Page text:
On January 24, 2008, the Latin American Program, the Inter-American Dialogue, and the Hunt Alternatives Fund Initiative for Inclusive Security hosted a discussion on the current security environment in Colombia, highlighting the role of women in the formation and implementation of security and peace policies in Colombia.

Nancy Patricia Gutiérrez, president of the Colombian Senate, noted that the history of violence and insecurity that has defined Colombia during the last forty years can only be confronted with strict security policies and greater participation of women. Former Colombian defense minister and current senator Marta Lucía Ramírez observed that if the state had been stronger and more efficientin providing not only security but also education, health services, and access to justice, the situation in Colombia would be different than it is today. It was necessary to continue and deepen the advances in public security, as well as consolidate an "integral state" throughout the country's territory. Gutiérrez and Ramírez agreed that fighting inequality meant providing greater protections and access to opportunity for women, including elevating the role of women in policy debates on security matters.

Colombia's deputy minister of the interior, María Isabel Nieto, highlighted the need for a road vision of security linked not just to its military and police dimensions but also to democratic governance and access to public services for all Colombians. To achieve this, she argued, the government and civil society must support and guarantee public order at the regional and local levels. Nieto emphasized the need to transform women who had been victims of violence into important actors in the design of security policies.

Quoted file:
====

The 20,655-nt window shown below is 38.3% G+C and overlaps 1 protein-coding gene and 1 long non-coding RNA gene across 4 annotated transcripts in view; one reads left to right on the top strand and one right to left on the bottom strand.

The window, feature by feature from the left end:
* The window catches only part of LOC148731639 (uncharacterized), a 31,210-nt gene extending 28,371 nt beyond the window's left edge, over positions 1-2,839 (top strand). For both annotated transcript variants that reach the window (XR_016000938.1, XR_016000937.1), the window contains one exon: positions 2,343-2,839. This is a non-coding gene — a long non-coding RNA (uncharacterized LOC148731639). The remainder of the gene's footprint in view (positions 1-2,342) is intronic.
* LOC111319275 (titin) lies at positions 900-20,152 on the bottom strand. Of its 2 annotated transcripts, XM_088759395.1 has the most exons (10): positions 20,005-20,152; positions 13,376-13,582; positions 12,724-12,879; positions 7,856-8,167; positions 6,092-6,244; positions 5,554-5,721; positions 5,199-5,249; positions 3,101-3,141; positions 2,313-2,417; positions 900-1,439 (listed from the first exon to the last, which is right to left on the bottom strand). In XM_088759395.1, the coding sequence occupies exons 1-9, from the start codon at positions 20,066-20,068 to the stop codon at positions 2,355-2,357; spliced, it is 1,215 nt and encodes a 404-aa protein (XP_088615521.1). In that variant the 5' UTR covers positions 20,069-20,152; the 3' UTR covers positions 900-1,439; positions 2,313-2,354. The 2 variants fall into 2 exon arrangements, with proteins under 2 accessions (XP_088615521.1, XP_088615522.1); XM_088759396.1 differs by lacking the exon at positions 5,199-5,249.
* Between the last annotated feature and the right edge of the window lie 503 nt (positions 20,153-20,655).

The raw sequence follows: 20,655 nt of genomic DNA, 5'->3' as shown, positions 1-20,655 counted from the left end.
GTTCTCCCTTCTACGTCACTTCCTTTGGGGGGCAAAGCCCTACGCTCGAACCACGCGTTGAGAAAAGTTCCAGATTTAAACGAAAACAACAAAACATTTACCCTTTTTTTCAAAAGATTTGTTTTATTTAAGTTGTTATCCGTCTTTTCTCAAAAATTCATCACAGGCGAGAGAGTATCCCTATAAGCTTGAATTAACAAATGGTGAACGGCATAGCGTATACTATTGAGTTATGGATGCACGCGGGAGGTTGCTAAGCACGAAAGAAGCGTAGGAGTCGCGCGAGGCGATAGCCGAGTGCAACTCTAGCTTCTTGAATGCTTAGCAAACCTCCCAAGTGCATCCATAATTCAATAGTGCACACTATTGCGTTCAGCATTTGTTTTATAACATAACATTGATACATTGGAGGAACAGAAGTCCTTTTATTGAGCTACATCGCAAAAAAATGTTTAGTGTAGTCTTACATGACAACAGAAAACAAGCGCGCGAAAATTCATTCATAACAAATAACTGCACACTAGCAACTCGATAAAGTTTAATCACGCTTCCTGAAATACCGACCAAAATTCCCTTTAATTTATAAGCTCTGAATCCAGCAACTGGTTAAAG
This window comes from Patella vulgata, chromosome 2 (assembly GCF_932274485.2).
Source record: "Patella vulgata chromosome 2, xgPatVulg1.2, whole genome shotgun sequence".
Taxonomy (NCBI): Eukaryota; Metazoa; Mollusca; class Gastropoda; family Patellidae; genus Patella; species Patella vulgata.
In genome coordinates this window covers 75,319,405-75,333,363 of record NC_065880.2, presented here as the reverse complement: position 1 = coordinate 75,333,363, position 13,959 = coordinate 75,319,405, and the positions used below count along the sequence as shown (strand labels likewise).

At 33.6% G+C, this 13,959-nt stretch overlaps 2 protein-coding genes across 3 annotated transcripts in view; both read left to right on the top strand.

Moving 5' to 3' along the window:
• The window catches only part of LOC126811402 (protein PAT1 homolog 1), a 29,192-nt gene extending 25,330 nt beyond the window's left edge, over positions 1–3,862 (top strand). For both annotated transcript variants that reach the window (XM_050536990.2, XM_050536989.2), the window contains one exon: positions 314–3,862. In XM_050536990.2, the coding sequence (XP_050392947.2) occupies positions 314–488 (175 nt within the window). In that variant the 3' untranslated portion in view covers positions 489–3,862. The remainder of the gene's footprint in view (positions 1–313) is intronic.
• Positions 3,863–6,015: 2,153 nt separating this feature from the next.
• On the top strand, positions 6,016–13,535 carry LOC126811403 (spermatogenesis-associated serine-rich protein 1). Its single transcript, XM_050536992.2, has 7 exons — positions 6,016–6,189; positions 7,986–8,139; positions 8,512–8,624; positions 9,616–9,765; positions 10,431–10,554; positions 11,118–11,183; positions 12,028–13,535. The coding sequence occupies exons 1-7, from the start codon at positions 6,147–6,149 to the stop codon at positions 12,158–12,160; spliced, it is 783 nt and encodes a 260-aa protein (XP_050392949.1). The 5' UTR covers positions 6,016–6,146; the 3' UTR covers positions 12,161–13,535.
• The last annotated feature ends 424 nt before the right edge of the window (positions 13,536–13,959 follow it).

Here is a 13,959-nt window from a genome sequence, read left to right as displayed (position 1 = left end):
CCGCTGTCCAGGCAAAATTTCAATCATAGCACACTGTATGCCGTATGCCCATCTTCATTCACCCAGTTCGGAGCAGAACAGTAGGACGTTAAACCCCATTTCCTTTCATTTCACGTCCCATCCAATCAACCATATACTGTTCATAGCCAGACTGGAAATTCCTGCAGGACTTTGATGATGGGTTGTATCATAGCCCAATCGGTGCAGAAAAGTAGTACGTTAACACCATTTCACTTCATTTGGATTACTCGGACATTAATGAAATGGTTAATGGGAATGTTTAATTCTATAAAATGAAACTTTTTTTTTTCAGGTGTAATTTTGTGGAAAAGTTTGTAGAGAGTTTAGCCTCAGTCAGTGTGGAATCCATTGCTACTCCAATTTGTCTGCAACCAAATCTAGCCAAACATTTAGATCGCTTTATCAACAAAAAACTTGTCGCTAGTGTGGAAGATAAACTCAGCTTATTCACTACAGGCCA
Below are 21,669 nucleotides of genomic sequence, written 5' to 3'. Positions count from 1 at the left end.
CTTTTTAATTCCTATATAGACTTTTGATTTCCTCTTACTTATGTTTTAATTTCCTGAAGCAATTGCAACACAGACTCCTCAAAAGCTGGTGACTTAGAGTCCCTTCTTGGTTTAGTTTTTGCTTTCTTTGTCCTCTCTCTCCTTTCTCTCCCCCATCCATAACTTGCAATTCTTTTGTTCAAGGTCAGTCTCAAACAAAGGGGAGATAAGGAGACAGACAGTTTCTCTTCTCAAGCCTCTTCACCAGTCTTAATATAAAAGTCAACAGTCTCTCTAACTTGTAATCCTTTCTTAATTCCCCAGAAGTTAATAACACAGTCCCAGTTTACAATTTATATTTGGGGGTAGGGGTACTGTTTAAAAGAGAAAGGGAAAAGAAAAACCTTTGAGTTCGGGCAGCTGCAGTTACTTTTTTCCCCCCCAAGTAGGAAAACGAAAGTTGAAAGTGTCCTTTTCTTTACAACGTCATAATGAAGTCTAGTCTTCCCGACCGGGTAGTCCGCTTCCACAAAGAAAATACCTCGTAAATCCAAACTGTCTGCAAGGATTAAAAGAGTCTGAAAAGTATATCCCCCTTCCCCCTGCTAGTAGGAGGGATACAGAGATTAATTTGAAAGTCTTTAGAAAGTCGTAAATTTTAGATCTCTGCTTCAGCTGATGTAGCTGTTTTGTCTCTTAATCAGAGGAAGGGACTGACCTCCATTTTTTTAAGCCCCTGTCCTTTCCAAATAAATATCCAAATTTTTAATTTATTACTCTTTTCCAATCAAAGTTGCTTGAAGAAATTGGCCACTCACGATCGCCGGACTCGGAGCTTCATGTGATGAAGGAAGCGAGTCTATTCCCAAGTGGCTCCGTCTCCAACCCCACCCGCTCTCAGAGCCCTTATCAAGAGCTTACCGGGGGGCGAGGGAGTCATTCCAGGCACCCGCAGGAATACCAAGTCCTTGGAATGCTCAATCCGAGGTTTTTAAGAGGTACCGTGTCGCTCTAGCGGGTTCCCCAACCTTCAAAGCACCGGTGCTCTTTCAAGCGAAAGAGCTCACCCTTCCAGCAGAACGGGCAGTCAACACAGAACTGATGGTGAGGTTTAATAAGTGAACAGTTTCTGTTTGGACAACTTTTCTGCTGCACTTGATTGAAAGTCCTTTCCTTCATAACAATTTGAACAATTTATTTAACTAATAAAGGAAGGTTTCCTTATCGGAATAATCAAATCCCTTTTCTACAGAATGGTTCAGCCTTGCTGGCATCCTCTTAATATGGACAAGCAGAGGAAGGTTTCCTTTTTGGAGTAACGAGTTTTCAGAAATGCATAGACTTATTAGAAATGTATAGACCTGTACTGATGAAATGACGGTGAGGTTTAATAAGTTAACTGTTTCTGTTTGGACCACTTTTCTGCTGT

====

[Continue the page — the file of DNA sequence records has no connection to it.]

Universidad de los Andes professor and member of the Historical Memory Commission María Emma Wills observed that levels of polarization in Colombian society restrict the spaces and possibilities for joint action. Nonetheless, members of the Commission from different political parties had been able to agree on a common set of recommendations and carry out their work. Women are no more peaceful and conciliatory than men, she argued, but a concern for equal rights meant that their role in security initiatives and peacemaking needed to increase. Rape, for example, had been systematic in some regions of the country, but paramilitary leaders offering their confessions to the Historical Memory Commission had not mentioned what she called a crime against humanity.

All four Colombian participants were highly critical of Venezuelan President Hugo Chávez's role in brokering the release of civilian hostages held by the ARC. In their view, Chávez's lack of neutrality and disrespect for Colombian governmental institutions, as well as his use of the word "hostages" to describe FARC prisoners held by the Colombian government, disqualified him as an honest broker in a humanitarian accord. The FARC's disregard for international humanitarian law and its involvement in drug trafficking made a mockery of Chávez's intimation that they deserved belligerent status.